The Current Conditions Index (CCI) is a monthly indicator that details the present state of the Rhode Island economy by following the behavior of twelve key economic indicators pertaining to housing, retail sales, fiscal pressures, the employment situation, and labor supply:
The CCI ranges
from 0, when no indicators improve compared to year-earlier levels, to
100, when all twelve show improvement. Values above 50, the "neutral" value, indicate that the
Rhode Island economy is expanding, while values below 50 are indicative
of contraction. Prior to "The Great Recession" that began in June of 2007, the CCI had never attained a value of 0, indicating that no indicators improved relative to year-earlier values. This changed in 2008, when the CCI fell to 0 on three occasions, and in 2009, when another value of 0 was recorded. Prior to this, the low for the CCI had been 8, which occurred for only a single month on several occasions. For almost all of 2008, the CCI recorded values of 8. The CCI
attained its maximum value of 100 on several occasions, for almost all of 1984 and
once in 1986. Note that these values occurred exclusively when Rhode Island was still a manufacturing-based economy.
Here we go again! Rhode Island began the second quarter in much the same way it had progressed throughout the first quarter - mediocre economic performance. For April, the Current Conditions Index fell from its March value of 67, which had actually beat its year-earlier value, a rare event indeed, back to 58, its value for the other months of 2014 thus far. Clearly, no weather-related distortions were at work in April. To put things here into a rather depressing perspective, Rhode Island's economy has failed to demonstrate the ability to consistently exceed its performance in the prior year. According to recently released data, we find ourselves unable to match or exceed a year for which the Rhode Island economy grew at a 1.2 percent rate, which was itself a noticeable decline from our 2013 growth rate of 1.9 percent. Will the upcoming months be more of the same, even without any excuses for weather, or will the pace of economic activity here finally begin to accelerate along with that of the national economy? Stay tuned. There is some reason for optimism: Governor Raimondo has accomplished more meaningful change with her first budget (assuming this largely passes) than this state has undertaken since before The Great Recession.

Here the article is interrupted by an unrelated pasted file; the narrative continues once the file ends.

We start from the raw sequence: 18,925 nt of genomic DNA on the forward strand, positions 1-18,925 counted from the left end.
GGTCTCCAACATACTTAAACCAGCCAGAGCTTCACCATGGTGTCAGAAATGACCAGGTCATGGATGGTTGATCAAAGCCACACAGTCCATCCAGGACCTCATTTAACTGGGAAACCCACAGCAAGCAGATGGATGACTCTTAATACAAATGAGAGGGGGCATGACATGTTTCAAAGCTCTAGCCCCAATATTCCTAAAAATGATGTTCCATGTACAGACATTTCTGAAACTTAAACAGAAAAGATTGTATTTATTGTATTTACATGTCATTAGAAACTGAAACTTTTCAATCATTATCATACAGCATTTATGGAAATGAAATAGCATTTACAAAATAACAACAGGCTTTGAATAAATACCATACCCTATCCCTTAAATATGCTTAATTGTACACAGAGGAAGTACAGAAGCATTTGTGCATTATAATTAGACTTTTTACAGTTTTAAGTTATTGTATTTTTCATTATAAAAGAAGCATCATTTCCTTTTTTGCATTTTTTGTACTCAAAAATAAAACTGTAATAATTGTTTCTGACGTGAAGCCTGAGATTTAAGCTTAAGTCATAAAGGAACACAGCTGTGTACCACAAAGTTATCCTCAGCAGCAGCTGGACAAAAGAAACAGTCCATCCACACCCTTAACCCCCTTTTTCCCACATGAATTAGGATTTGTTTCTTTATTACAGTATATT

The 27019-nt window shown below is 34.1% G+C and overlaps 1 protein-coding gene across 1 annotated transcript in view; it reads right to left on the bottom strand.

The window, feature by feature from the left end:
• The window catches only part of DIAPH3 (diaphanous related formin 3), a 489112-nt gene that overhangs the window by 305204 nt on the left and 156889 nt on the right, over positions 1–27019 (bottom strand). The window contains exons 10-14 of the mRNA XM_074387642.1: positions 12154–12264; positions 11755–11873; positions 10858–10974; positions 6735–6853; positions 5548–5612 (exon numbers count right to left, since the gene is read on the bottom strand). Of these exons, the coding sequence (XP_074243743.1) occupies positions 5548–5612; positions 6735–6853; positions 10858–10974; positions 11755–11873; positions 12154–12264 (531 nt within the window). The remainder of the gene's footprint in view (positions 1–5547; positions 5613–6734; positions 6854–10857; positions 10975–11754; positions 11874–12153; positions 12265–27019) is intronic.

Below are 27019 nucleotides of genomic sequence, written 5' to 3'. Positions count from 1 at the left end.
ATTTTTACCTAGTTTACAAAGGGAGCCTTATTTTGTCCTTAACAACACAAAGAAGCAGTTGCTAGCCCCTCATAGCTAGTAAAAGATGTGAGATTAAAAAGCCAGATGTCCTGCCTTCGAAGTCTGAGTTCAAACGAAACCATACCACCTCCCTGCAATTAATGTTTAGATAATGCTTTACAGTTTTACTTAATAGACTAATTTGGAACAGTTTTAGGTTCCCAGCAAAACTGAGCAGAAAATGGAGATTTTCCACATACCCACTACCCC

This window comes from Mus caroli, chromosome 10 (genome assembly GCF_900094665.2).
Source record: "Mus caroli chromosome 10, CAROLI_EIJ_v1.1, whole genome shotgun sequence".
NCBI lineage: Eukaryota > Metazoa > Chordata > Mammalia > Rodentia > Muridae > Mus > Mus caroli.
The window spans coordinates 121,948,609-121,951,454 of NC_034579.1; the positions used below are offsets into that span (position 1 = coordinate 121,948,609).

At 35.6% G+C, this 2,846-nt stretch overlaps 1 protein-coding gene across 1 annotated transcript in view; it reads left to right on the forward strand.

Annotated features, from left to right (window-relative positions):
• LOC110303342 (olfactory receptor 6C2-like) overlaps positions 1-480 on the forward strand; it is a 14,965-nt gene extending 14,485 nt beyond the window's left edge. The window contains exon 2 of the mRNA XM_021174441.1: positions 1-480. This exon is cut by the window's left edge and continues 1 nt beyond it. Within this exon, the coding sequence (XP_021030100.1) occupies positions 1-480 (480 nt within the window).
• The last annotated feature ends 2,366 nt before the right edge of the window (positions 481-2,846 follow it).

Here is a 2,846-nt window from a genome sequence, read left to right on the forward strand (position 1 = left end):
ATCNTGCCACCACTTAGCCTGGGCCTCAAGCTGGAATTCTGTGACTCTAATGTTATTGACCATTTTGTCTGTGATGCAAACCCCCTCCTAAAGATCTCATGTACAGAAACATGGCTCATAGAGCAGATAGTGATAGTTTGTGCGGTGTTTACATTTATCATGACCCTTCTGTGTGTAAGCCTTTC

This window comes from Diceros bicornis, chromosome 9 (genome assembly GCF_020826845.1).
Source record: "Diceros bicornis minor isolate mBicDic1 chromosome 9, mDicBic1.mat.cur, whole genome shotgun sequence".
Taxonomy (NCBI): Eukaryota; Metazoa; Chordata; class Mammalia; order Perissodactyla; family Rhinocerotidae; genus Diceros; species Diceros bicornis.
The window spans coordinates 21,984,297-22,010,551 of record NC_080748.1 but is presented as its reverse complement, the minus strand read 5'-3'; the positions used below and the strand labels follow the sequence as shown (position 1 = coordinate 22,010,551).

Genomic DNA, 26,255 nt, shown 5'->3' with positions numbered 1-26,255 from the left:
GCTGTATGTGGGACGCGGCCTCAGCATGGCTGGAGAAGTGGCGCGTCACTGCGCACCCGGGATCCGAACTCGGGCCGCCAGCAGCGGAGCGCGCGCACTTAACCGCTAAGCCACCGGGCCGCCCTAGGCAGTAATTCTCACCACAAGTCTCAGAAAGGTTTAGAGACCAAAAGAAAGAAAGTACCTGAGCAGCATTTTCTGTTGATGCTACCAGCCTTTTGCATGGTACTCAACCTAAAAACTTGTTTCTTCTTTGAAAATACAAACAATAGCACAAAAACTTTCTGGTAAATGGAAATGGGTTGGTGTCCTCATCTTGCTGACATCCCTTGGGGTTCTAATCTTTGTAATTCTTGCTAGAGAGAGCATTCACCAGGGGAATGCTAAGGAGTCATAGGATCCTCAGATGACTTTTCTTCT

Rhode Island's April economic performance was worse than it was in March, as only seven of the twelve CCI indicators improved relative to their values last April. Of the five leading indicators in the Current Conditions Index, three improved in April. And two of them were assisted by easy comps from last April. The results for the two leading indicators that failed to improve stand out. Even without weather-related distortions, new home construction failed to improve, as Single-Unit Permits fell by 5.8 percent from last April. While this is admittedly a volatile indicator, the 745 permits (at an annual rate) in April was well below its twelve-month average. The recent upturn in mortgage rates could pose head winds for this indicator. Total Manufacturing Hours, a measure of manufacturing sector strength, also declined in April (-0.8%) following two months of improvement, as a sharp decline in the workweek more than offset the positive effects of a small employment gain. Unlike the last two months, the change in manufacturing employment was proportionately smaller than that of the workweek, causing Total Manufacturing Hours to fall. Suffice it to say that April was not a very good month for Rhode Island's goods-producing sector.
Each of the remaining leading indicators contained within the CCI improved in April. US Consumer Sentiment rose at a double-digit rate (+14%) for the seventh consecutive month. Employment Service Jobs, which includes temporary employment and is a prerequisite to employment growth, improved by a hefty 3.6 percent, its second consecutive improvement. However, this number was somewhat inflated based on an extremely weak comp (-3.3%). Finally, New Claims, a leading labor market indicator, fell by 13.1 percent in April, sustaining its well-defined downtrend following a distorted December value.
Retail Sales turned in an exceptional performance in April (+10.7%), helped greatly by a weak comp last April (–4%). Still, Retail Sales here remain very strong. This indicator has risen for fifteen of the last sixteen months. Private Service-Producing Employment increased by 1.2 percent in April, weaker than its March growth, and only its second greater than one percent rate since October. Government Employment again failed to improve, declining by 0.2 percent for April. Benefit Exhaustions, which reflects longer-term unemployment, fell by 32.8 percent relative to last year. For those into fiction, Rhode Island's Manufacturing Wage declined for the fourteenth consecutive time in April (-4.2%). Rhode Island's Labor Force continued its well-defined downtrend that began in late 2012 and intensified after June of 2014. April was the twenty-fourth consecutive year-over-year decline in our Labor Force. This downtrend continued to be fundamental in helping our state's Unemployment Rate fall to 6.1 percent in April.
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in PDF format starting
Historical Annual CCI Values
Copyright © 2014 Leonard Lardaro, Ph.D. All rights reserved.